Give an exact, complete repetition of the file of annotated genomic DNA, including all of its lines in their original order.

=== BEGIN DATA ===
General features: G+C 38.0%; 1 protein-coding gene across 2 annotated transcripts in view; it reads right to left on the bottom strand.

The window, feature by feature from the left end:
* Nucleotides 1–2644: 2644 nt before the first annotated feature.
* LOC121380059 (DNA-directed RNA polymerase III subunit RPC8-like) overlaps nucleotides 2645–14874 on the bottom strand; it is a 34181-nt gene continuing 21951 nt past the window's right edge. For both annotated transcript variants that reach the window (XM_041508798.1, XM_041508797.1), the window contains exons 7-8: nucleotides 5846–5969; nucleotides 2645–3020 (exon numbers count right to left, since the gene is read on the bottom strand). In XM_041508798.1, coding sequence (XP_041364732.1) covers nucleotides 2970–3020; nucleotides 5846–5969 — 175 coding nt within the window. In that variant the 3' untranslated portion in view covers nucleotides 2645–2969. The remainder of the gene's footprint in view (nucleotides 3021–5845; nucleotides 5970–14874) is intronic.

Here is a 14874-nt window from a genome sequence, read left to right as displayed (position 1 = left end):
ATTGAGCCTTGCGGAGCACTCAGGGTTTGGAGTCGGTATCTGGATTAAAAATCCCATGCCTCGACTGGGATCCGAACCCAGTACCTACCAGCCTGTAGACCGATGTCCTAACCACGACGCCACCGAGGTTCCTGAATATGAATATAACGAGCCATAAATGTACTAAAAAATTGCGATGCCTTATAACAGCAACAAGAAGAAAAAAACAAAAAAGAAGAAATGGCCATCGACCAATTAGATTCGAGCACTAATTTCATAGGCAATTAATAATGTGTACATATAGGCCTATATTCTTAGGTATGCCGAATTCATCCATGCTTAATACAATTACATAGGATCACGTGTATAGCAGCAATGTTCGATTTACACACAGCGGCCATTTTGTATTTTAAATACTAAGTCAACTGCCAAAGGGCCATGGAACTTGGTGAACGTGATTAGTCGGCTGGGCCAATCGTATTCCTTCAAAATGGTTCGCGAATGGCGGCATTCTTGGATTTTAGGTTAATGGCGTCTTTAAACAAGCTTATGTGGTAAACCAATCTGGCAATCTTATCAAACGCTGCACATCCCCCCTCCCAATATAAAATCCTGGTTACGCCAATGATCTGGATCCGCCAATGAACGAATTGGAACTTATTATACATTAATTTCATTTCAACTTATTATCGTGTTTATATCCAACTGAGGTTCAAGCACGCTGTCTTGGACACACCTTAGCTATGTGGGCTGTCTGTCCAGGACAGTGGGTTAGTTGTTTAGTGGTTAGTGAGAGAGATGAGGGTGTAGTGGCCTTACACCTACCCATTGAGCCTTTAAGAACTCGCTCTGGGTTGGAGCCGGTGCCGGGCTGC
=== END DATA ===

General features: G+C 38.0%; 1 protein-coding gene across 2 annotated transcripts in view; it reads right to left on the bottom strand.

The window, feature by feature from the left end:
* Nucleotides 1–2644: 2644 nt before the first annotated feature.
* LOC121380059 (DNA-directed RNA polymerase III subunit RPC8-like) overlaps nucleotides 2645–14874 on the bottom strand; it is a 34181-nt gene continuing 21951 nt past the window's right edge. For both annotated transcript variants that reach the window (XM_041508798.1, XM_041508797.1), the window contains exons 7-8: nucleotides 5846–5969; nucleotides 2645–3020 (exon numbers count right to left, since the gene is read on the bottom strand). In XM_041508798.1, coding sequence (XP_041364732.1) covers nucleotides 2970–3020; nucleotides 5846–5969 — 175 coding nt within the window. In that variant the 3' untranslated portion in view covers nucleotides 2645–2969. The remainder of the gene's footprint in view (nucleotides 3021–5845; nucleotides 5970–14874) is intronic.

Here is a 14874-nt window from a genome sequence, read left to right as displayed (position 1 = left end):
ATTGAGCCTTGCGGAGCACTCAGGGTTTGGAGTCGGTATCTGGATTAAAAATCCCATGCCTCGACTGGGATCCGAACCCAGTACCTACCAGCCTGTAGACCGATGTCCTAACCACGACGCCACCGAGGTTCCTGAATATGAATATAACGAGCCATAAATGTACTAAAAAATTGCGATGCCTTATAACAGCAACAAGAAGAAAAAAACAAAAAAGAAGAAATGGCCATCGACCAATTAGATTCGAGCACTAATTTCATAGGCAATTAATAATGTGTACATATAGGCCTATATTCTTAGGTATGCCGAATTCATCCATGCTTAATACAATTACATAGGATCACGTGTATAGCAGCAATGTTCGATTTACACACAGCGGCCATTTTGTATTTTAAATACTAAGTCAACTGCCAAAGGGCCATGGAACTTGGTGAACGTGATTAGTCGGCTGGGCCAATCGTATTCCTTCAAAATGGTTCGCGAATGGCGGCATTCTTGGATTTTAGGTTAATGGCGTCTTTAAACAAGCTTATGTGGTAAACCAATCTGGCAATCTTATCAAACGCTGCACATCCCCCCTCCCAATATAAAATCCTGGTTACGCCAATGATCTGGATCCGCCAATGAACGAATTGGAACTTATTATACATTAATTTCATTTCAACTTATTATCGTGTTTATATCCAACTGAGGTTCAAGCACGCTGTCTTGGACACACCTTAGCTATGTGGGCTGTCTGTCCAGGACAGTGGGTTAGTTGTTTAGTGGTTAGTGAGAGAGATGAGGGTGTAGTGGCCTTACACCTACCCATTGAGCCTTTAAGAACTCGCTCTGGGTTGGAGCCGGTGCCGGGCTGC